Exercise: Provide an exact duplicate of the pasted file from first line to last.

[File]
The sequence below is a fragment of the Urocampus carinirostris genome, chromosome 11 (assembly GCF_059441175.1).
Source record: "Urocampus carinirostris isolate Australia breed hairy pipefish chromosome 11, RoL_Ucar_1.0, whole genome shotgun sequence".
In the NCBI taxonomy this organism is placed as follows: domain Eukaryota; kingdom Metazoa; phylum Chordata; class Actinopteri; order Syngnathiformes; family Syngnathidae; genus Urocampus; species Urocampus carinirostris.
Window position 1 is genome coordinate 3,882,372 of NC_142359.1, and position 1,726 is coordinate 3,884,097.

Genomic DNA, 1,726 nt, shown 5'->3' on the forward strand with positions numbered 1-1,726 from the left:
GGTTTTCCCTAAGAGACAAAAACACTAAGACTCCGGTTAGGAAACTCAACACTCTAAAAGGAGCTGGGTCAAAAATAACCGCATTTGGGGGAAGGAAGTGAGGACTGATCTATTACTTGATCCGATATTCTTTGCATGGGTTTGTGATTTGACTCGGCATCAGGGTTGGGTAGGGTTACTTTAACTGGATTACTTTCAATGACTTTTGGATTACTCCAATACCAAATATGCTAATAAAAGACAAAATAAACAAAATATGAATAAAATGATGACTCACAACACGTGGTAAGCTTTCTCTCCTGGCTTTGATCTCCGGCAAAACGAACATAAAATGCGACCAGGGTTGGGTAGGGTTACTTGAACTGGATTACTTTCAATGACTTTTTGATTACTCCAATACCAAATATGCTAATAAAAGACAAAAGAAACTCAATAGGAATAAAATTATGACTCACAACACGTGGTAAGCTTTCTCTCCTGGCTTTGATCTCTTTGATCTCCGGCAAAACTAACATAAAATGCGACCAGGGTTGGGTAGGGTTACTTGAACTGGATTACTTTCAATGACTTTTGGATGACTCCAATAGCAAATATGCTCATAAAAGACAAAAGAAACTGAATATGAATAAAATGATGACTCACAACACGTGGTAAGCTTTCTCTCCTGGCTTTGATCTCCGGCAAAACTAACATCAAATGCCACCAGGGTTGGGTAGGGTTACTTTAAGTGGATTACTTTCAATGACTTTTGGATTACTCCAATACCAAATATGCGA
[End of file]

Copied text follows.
The sequence below is a fragment of the Urocampus carinirostris genome, chromosome 11 (assembly GCF_059441175.1).
Source record: "Urocampus carinirostris isolate Australia breed hairy pipefish chromosome 11, RoL_Ucar_1.0, whole genome shotgun sequence".
In the NCBI taxonomy this organism is placed as follows: domain Eukaryota; kingdom Metazoa; phylum Chordata; class Actinopteri; order Syngnathiformes; family Syngnathidae; genus Urocampus; species Urocampus carinirostris.
Window position 1 is genome coordinate 3,882,372 of NC_142359.1, and position 1,726 is coordinate 3,884,097.

Genomic DNA, 1,726 nt, shown 5'->3' on the forward strand with positions numbered 1-1,726 from the left:
GGTTTTCCCTAAGAGACAAAAACACTAAGACTCCGGTTAGGAAACTCAACACTCTAAAAGGAGCTGGGTCAAAAATAACCGCATTTGGGGGAAGGAAGTGAGGACTGATCTATTACTTGATCCGATATTCTTTGCATGGGTTTGTGATTTGACTCGGCATCAGGGTTGGGTAGGGTTACTTTAACTGGATTACTTTCAATGACTTTTGGATTACTCCAATACCAAATATGCTAATAAAAGACAAAATAAACAAAATATGAATAAAATGATGACTCACAACACGTGGTAAGCTTTCTCTCCTGGCTTTGATCTCCGGCAAAACGAACATAAAATGCGACCAGGGTTGGGTAGGGTTACTTGAACTGGATTACTTTCAATGACTTTTTGATTACTCCAATACCAAATATGCTAATAAAAGACAAAAGAAACTCAATAGGAATAAAATTATGACTCACAACACGTGGTAAGCTTTCTCTCCTGGCTTTGATCTCTTTGATCTCCGGCAAAACTAACATAAAATGCGACCAGGGTTGGGTAGGGTTACTTGAACTGGATTACTTTCAATGACTTTTGGATGACTCCAATAGCAAATATGCTCATAAAAGACAAAAGAAACTGAATATGAATAAAATGATGACTCACAACACGTGGTAAGCTTTCTCTCCTGGCTTTGATCTCCGGCAAAACTAACATCAAATGCCACCAGGGTTGGGTAGGGTTACTTTAAGTGGATTACTTTCAATGACTTTTGGATTACTCCAATACCAAATATGCGA